Marine Corps Air Station Cherry Point --
The sand pit. The sand pit has been the place where people have settled disputes and held competitions for thousands of years. You can trace the lineage of the sand pit back to ancient Rome and the infamous Coliseum and amphitheaters that held the vicious gladiatorial games.
In present times the sand pit is still used for battle, but for a variety of different reasons. One such battle happened here at Marine Corps Air Station Cherry Point, North Carolina, Oct. 19. This battle, held annually since 2012, is staged to bring attention to the Combined Federal Campaign. The CFC is the world’s largest and most successful annual workplace charity campaign, raising millions of dollars each year. These dollars are used to support eligible non-profit organizations that provide health and human service benefits throughout the world.
Cherry Point supports the CFC, but adds a little life to the campaign by hosting a Tug-of-War tournament to kick off the campaign. This tournament is not so different from the ancient battles held upon the sandy Coliseum floor, but instead of bare feet and sandals worn by gladiators, the footwear of choice for our modern day warfighters are combat boots; and instead of a body covered by armor, they wear camouflage; and instead of a fight to the death, it is a fight of determination and will to see who will pull the opposing team of 10 across Cherry Point’s own pit of sand.
Some battles were swift and others dragged on for minutes that seemed like hours. Each team pulling with all of their might, muscles bulging and the crowd screaming at them to pull with every ounce of strength in their bodies, much like the bloodthirsty Romans who packed the stands to see the ancient gladiators make contact with their foes.
Team by team they fell, and only the strongest moved on to the next round; each team with the same goal, to hoist the CFC Tug-of-War trophy above their heads in victory, and to help bring attention to this year’s CFC.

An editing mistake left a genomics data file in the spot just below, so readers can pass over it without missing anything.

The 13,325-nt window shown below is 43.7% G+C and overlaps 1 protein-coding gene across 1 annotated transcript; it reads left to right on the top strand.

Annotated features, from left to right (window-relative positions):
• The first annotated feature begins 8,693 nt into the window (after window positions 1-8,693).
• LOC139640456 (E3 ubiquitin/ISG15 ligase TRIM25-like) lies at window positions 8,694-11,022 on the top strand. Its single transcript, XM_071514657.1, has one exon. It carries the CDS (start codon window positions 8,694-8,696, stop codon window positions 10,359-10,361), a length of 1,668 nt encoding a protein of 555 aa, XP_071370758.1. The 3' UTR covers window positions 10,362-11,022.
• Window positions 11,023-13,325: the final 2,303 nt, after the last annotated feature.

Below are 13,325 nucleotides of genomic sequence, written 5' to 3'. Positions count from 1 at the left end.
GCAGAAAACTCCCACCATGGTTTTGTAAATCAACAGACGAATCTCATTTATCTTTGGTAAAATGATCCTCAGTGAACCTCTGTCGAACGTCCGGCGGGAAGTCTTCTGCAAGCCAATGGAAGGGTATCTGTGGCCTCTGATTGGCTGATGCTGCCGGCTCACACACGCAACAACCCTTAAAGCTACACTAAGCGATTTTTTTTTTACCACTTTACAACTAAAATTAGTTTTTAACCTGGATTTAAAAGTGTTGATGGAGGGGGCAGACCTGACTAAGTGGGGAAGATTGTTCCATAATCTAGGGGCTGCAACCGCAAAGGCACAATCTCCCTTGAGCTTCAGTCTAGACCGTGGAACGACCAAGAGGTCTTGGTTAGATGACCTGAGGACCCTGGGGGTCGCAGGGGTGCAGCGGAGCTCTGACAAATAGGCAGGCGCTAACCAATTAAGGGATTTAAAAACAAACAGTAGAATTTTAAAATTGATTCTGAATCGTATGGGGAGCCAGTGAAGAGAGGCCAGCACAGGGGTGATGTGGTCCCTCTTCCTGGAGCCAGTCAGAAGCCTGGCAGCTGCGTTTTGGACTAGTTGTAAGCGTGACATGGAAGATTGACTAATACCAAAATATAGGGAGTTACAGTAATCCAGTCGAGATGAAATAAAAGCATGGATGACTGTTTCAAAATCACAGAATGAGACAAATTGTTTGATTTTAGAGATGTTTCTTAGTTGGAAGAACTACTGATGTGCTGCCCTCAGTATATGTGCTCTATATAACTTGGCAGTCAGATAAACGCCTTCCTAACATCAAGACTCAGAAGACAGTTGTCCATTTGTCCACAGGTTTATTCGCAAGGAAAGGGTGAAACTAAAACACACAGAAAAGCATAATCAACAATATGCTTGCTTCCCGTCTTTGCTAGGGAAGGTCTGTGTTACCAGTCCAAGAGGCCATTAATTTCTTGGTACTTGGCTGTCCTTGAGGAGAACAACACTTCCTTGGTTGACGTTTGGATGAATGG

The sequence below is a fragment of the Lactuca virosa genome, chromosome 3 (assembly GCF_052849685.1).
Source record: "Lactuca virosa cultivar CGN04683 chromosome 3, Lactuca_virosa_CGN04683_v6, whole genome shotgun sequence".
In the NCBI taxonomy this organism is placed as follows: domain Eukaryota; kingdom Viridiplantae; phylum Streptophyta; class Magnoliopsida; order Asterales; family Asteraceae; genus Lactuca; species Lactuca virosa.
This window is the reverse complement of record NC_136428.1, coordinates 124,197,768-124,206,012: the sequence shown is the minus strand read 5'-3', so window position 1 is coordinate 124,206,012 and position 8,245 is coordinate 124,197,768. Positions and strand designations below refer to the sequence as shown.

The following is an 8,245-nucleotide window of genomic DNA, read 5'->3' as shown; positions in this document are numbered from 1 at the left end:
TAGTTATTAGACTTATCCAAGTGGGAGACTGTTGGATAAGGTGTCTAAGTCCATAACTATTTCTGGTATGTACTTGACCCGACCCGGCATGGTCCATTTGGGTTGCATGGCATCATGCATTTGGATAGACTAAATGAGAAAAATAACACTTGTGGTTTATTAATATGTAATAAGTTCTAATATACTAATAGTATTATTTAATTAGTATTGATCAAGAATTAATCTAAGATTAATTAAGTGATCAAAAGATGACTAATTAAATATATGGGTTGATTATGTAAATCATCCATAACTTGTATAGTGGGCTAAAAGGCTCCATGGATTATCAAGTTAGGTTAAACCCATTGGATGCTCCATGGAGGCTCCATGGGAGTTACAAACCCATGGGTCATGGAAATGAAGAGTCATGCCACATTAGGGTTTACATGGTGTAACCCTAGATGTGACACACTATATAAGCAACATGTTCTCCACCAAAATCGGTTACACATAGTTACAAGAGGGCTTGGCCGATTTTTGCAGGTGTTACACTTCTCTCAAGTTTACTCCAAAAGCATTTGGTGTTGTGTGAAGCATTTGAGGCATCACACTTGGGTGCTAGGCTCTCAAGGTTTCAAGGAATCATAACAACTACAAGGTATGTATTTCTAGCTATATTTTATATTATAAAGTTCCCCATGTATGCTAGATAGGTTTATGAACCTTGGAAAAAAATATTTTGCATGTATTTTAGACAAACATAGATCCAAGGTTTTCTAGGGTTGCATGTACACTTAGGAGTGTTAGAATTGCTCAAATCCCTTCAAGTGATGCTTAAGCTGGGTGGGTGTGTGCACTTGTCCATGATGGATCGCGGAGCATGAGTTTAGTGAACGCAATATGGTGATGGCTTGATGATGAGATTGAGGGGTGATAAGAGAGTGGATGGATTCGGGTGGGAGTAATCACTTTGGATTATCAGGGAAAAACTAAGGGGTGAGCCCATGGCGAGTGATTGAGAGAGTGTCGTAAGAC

As we reached the final round only two teams remained, a group of determined Sailors named “Corpsmen Up!” from Naval Health Clinic Cherry Point and a team of Marines called the “Monstars” from the 2nd Marine Aircraft Wing’s Marine Aviation Logistics Squadron 14.
Each team had battled fiercely the previous round and fatigue had started to set in. They were given a five-minute break and then set up for the final battle. Each team narrow-eyed and unwavering as they lay in the sand and waited for the sergeant major’s command to commence battle. “PULL!!!,” roared the sergeant major, his voice cracking from calling the previous engagements of the day.
Each team leapt up and grabbed the woven rope and began trying to yank the opposing team across the designated point in the sand. It was a valiant effort for both teams, but on this day, the Sailors bested the Marines of MALS-14 and pulled them across the designated spot in the churned up sand pit.
The Sailors of “Corpsmen Up!” held the trophy and celebrated a hard-fought victory. They fought through fatigue and showed the endurance to outlast each and everything the Marines threw at them. This must have been how the gladiators of yesteryear felt after winning their battles in the Coliseum and continuing onto the next fight.
The CFC today is known to be the most inclusive workplace giving campaign in the world with the number of participating charities estimated at over 20,000 nonprofit charitable organizations worldwide. The 2018 Cherry Point area CFC began Oct. 1, 2018, and will close Jan. 11, 2019. The mission for the Cherry Point campaign is to educate, foster and encourage 100 percent participation to promote and support individual philanthropy of the CFC. Unit representatives will be in contact with service members and civilians about how to pledge to a charity of their choice. Starting in 2018, donors now have the added option to make a pledge online. For more information on the Carolinas Combined Federal Campaign, please visit carolinascfc.org.